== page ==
Network aims to bring servant leadership to Catholic schools

| January 30, 2014 | 1 Comment

St. Mark School principal Zach Zeckser remembers this past fall when a student at the St. Paul school suffered a compound leg fracture. When he returned to school in a cast, he was unable to maneuver the stairs to get to all of his classes on the second floor. Normally this would be a problem, but all of his teachers moved their classes to the first floor so he could participate and not fall behind.

Students brought him lunch and ate with him in a classroom because he couldn’t go downstairs to the cafeteria.

This simple good deed is really more than that, according to Zeckser. It is an example of servant leadership, a concept he is passionate about bringing to all Catholic schools.

The idea behind servant leadership is that a true leader is someone whose motivation comes from a desire to serve others, Zeckser said. The idea goes back to the 1970s when Robert Greenleaf, an executive at AT&T, coined the phrase in an essay he wrote.

“The servant-leader is servant first. . . . It begins with the natural feeling that one wants to serve, to serve first,” Greenleaf said. “Then, conscious choice brings one to aspire to lead.”

Last year, as a religion teacher and campus minister at Benilde-St. Margaret’s School in St. Louis Park, Zeckser started The Servant Leadership Network, a group of Catholic school teachers, staff and administrators participating in an effort to promote servant leadership in Catholic schools. It began as a group of high school employees meeting to learn about the idea and how to use it to better serve students.

When he took the job as principal at St. Mark this past fall, his first job at the elementary level, Zeckser decided that instead of inviting elementary and middle school employees to attend the high school network’s meetings, they should have their own. The first meeting was Jan. 22 at Our Lady of Grace in Edina.

The group is open to all Catholic school employees and will meet three times a year.

During that meeting, Zeckser talked about what servant leadership is and why it is important for Catholic schools.

“The Servant Leadership Network is designed to sustain individuals with a conviction in Christ-centered servant leadership so that they are better equipped to strengthen Catholic schools,” he said. “It’s so much more about how we do what we do, than what we do.”

Katie Williams, a seventh- and eighth-grade religion teacher at St. Ambrose School in Woodbury, attended the meeting because she already tries to bring the concept to her classroom and the 120 students she works with. Her assistant principal asked her to go and explore ways to expand servant leadership to the rest of the school.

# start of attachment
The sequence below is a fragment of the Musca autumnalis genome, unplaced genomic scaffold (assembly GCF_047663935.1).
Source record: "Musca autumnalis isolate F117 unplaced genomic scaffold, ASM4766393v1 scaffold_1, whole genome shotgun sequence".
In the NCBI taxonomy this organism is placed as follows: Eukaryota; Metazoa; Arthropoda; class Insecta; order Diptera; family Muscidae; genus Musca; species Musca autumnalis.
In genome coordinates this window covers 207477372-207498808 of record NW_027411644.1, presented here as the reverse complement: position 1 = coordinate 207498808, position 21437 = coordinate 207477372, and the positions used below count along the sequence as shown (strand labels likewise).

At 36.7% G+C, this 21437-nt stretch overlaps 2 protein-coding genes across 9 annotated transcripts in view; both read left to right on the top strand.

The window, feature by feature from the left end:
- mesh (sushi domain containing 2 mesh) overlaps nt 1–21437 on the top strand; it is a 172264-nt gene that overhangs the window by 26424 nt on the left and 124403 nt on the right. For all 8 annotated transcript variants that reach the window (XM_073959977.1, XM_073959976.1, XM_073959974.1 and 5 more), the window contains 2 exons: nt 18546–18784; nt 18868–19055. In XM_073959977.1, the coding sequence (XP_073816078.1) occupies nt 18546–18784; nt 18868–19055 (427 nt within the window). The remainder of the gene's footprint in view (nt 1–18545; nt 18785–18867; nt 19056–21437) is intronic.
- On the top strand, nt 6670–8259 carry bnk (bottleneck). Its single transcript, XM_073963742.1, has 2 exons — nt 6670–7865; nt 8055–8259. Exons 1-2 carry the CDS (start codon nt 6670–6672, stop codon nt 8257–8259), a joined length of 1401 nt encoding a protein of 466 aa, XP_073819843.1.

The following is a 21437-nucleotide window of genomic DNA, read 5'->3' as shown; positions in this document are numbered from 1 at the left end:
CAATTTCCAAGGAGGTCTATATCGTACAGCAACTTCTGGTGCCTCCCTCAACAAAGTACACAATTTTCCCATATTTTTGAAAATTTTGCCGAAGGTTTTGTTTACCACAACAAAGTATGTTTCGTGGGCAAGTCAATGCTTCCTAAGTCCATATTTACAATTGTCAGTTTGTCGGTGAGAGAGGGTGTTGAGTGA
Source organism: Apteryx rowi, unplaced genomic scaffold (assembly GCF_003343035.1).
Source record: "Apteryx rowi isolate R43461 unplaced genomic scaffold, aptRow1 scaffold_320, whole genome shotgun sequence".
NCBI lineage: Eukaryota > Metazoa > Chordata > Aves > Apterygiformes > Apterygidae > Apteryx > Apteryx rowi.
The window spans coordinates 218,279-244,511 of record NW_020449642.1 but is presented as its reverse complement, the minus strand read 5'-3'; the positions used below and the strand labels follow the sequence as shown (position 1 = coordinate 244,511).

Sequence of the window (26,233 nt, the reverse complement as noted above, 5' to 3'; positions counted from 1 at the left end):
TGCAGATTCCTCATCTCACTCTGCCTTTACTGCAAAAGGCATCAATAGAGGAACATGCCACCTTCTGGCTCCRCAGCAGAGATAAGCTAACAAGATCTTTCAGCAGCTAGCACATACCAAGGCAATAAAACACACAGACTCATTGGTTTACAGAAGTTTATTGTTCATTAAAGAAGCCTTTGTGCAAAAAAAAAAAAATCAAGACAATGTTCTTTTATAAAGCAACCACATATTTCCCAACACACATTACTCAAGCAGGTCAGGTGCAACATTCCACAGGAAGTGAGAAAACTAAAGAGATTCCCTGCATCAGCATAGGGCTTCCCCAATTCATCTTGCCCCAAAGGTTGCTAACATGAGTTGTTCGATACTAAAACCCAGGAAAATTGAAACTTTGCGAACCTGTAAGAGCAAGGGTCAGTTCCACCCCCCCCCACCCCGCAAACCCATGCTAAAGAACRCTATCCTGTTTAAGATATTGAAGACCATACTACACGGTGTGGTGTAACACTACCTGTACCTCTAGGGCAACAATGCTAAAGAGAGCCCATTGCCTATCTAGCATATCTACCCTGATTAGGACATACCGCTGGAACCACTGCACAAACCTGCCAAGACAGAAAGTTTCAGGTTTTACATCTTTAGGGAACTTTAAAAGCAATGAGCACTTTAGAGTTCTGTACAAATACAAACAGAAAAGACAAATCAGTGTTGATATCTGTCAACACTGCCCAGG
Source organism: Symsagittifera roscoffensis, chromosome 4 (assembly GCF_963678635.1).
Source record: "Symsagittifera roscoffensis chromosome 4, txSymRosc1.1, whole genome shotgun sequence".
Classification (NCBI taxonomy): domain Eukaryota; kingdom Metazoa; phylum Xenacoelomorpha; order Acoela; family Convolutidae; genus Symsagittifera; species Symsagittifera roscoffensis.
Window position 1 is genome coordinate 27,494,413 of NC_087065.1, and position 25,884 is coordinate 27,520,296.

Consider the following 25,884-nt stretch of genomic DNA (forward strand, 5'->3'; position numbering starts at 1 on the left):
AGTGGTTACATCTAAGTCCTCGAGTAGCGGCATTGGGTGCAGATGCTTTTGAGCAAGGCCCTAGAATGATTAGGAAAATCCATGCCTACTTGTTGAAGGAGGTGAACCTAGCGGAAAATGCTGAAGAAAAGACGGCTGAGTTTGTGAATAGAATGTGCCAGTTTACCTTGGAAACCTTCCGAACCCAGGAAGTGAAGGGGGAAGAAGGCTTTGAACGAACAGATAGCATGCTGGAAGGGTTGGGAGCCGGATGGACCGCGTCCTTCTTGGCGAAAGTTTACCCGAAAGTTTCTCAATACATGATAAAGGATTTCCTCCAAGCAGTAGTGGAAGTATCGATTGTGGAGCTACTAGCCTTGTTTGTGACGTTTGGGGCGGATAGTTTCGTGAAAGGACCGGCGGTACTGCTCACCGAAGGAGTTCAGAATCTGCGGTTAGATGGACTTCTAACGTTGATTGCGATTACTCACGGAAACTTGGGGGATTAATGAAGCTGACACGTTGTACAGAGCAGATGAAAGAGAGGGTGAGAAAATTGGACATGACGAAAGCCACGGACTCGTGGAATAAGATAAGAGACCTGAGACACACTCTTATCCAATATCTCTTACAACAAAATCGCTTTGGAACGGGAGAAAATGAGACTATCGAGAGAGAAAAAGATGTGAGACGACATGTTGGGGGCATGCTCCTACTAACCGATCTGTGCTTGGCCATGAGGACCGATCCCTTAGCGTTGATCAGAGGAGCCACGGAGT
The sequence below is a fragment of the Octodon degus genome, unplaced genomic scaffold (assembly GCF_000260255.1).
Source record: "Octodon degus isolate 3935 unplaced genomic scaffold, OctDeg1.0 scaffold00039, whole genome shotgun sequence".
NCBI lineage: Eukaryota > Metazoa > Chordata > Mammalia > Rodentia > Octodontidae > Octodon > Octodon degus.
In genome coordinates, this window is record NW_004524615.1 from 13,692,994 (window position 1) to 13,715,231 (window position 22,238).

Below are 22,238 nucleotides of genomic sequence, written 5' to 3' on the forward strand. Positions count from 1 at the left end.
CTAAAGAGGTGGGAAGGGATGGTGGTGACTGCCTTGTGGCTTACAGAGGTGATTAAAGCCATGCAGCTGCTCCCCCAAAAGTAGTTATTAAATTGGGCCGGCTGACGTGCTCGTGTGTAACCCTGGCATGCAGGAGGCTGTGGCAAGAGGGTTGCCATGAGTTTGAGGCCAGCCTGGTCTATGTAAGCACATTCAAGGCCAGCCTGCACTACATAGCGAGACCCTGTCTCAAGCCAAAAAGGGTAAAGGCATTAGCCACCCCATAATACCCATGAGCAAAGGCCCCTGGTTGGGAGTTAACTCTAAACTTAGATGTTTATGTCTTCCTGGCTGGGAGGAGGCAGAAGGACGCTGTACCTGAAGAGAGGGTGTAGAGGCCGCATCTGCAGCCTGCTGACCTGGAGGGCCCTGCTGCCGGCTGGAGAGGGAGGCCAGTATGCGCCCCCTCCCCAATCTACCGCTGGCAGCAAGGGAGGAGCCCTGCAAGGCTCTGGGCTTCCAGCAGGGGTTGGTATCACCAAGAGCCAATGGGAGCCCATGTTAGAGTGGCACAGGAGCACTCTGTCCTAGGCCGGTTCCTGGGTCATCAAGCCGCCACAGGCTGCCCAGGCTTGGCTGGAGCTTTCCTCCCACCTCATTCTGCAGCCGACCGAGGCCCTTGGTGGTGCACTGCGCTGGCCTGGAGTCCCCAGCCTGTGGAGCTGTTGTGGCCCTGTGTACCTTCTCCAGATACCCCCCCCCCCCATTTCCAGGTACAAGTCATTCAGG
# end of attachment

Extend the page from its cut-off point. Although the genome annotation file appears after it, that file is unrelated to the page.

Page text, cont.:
“I jumped on board right away,” she said. “Through my teaching, through every lesson plan, every assignment and even discipline and correction, it’s done out of charity and out of love and really to serve them. It makes my relationship with them more loving.”

Williams said she will take some key ideas back to her school. “I love the idea of caring for those entrusted to you,” she said. “I think servant leadership can sound kind of overwhelming if we start thinking that we have to take care of everyone and serve everyone perfectly. But if we remember to serve just those who are entrusted to us and trust that others will do the same, it isn’t.”

The Servant Leadership Network is sponsored by the Murray Institute, a collaboration between the University of St. Thomas and the archdiocese. It supports the educational ministries of the archdiocese by sponsoring many opportunities for training and education for teachers and religious educators. For the Servant Leadership Network, the institute provides funding for substitutes so teachers are able to attend meetings.

“My long-term goal is that the Catholic schools in this country would be known as the place you go if you want your kids to be well cared for,” Zeckser said. “It is often times something that people cannot so easily name but something that they can feel.”

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Category: Catholic Schools Week

  • Elizabeth A. Wink

    Thank you for reinforcing that teaching in a Catholic school is really servant leadership. It is prayer in action. It is a special privilege bestowed upon those fortunate enough to be called upon to teach, care, and guide God’s children.

    Because it is a daunting task to reach out to students day after day, I started a blog that inspires and assists teachers who believe classroom teaching is an ongoing act of prayer.

    Whether you teach in an impoverished inner city school or in a suburb of prosperity and privilege, it is all the same. There are too many children weak
    in hope, in trust, and in spirit. There are too many children who dwell in hated, fear, and doubt. There are too many children who live in brokenness and despair. Prayerful teaching places an extra mantel of protection and love around the children entrusted to us and turns our classrooms into holy ground.

    Each week a Bible passage is cited along with a reflection on that passage. Always the reflection will have implications for teaching whether it be in a public, private, religious, or home school, whether it be pre-school, grade school, middle or high school, or at post-secondary or university level.

    Please visit http://prayerfulteaching.blogspot.com

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